|Agency stepping up efforts to keep residents safe |
|The Tennessee Department of Human Services’ Child Care Licensing and Adult Protective Services (APS) divisions are stepping up efforts to make sure children and vulnerable adults are safe during the extreme summer heat wave. Child care providers are being reminded that during periods of extremely high heat indices and air quality alerts, outdoor play can pose multiple health risks. These risks are compounded for very young children and those with health issues. Child care centers are required to maintain indoor temperatures between 68 and 78 degrees. Providers who offer transportation in vehicles that are not air conditioned are being asked to suspend that service until temperatures drop below the triple digits. |
“Infants and small children are especially vulnerable during these hot summer days,” said DHS Commissioner Gina Lodge. “We cannot tolerate one mistake or misstep during this weather emergency. We’re pleased that agencies across the state are acting responsibly. For instance, when the copper wiring from an air conditioning unit was stolen from a center in Memphis last week, that agency voluntarily closed, which unfortunately inconvenienced the families of 150 children. It was the responsible thing to do and was what it takes to ensure our kids are safe.”
Commissioner Lodge is also urging the public to check on their vulnerable neighbors, primarily seniors and persons with disabilities. Adult Protective Services counselors across the state are increasing their visits to these clients.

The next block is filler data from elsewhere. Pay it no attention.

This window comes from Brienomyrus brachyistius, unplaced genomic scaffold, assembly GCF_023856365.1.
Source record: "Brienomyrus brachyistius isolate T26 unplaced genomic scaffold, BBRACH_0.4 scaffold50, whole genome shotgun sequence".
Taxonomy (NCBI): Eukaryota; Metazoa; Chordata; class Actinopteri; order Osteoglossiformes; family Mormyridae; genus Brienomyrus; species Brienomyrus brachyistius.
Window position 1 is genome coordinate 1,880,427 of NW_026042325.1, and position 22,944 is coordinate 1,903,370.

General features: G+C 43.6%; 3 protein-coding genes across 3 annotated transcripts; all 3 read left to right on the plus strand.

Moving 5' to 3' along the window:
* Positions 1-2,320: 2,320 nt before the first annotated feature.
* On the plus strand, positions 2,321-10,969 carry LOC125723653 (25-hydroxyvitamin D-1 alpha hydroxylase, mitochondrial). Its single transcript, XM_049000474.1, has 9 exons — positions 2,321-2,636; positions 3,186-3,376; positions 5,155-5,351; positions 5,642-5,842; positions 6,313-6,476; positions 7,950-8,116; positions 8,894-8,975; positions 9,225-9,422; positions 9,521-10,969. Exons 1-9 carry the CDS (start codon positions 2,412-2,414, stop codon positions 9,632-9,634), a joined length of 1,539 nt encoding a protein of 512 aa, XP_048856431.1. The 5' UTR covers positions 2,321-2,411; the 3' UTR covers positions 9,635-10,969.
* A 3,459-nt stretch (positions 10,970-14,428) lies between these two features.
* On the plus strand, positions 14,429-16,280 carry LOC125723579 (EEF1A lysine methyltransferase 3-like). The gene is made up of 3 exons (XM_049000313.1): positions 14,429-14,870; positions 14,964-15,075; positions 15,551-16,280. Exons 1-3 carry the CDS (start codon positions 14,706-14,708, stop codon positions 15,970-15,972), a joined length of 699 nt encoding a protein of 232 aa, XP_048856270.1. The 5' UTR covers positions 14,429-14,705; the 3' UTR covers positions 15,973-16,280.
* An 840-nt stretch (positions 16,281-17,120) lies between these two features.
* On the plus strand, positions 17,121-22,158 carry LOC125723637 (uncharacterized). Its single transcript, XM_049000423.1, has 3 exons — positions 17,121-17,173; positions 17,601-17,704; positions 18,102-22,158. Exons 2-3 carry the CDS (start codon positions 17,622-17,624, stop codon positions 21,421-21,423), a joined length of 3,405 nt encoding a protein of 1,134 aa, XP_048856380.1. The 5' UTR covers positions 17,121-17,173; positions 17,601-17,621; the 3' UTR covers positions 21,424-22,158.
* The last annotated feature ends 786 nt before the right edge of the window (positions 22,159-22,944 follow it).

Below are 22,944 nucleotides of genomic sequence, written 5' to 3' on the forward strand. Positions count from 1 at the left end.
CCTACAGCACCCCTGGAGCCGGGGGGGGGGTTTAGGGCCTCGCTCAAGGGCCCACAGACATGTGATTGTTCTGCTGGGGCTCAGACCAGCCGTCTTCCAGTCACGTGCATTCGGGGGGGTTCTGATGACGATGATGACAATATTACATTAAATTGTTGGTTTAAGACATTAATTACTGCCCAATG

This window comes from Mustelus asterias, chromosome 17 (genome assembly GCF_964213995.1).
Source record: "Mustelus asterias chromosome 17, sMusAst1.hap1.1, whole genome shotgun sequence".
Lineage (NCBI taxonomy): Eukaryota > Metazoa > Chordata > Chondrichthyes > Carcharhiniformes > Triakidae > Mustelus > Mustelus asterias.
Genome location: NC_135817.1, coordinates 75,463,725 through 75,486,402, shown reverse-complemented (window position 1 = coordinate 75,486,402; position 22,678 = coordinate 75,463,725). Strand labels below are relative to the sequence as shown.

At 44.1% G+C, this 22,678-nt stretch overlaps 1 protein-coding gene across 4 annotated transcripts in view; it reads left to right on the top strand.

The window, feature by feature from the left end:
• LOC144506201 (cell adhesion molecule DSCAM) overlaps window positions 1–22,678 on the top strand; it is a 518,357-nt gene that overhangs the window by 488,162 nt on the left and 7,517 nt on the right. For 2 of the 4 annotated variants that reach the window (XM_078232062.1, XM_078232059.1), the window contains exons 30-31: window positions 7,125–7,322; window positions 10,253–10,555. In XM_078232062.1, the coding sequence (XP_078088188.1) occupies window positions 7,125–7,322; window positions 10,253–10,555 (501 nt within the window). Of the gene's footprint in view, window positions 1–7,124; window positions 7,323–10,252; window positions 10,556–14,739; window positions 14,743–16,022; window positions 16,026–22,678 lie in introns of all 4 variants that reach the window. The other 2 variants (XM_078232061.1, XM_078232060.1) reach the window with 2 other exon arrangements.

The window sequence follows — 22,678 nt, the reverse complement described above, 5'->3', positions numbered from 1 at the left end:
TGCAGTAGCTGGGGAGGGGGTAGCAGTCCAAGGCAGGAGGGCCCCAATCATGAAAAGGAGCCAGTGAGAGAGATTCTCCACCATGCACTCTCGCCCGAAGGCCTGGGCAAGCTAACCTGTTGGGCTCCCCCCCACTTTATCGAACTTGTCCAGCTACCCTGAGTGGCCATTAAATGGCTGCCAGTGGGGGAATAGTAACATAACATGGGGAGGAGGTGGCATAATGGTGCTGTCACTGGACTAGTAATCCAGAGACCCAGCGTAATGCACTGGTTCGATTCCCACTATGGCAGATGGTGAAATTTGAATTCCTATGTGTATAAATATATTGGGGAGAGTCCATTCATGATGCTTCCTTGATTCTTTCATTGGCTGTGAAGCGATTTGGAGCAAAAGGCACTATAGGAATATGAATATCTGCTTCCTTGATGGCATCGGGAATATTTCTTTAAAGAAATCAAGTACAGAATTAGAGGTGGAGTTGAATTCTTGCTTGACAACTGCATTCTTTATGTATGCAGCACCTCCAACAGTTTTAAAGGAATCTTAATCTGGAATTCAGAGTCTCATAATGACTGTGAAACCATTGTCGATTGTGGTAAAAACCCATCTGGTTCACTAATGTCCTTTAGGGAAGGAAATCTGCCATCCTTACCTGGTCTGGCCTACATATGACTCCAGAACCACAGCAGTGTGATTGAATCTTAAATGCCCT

“A majority of our APS clients-nearly 60 percent-are referred to the Department because of self-neglect,” said DHS Commissioner Gina Lodge. “These clients are most at risk for heat-related illnesses, because they may not have or be running their air conditioning and may be staying shut inside overheated homes. It is imperative that we, along with family and neighbors of our vulnerable citizens, help look out for these individuals.”
Many Tennesseans, including APS clients, are hesitant to turn on their air conditioners in order to keep their energy bills low. DHS administers the LIHEAP program, which helps low-income citizens pay their cooling and heating bills. Nineteen non-profit and government agencies administer the LIHEAP program in all 95 counties. These agencies have also been tapped by Gov. Phil Bredesen to help distribute air conditioners to those most in need.
To report possible abuse or neglect of an adult, call toll free 1-888-APS-TENN (1-888-277-8366).
For more information on the LIHEAP program and a list of LIHEAP agencies, visit: http://state.tn.us/humanserv/adfam/afs_hea.htm
To report child care violations, call the Child Care Complaint Hotline toll free 1-800-462-8261.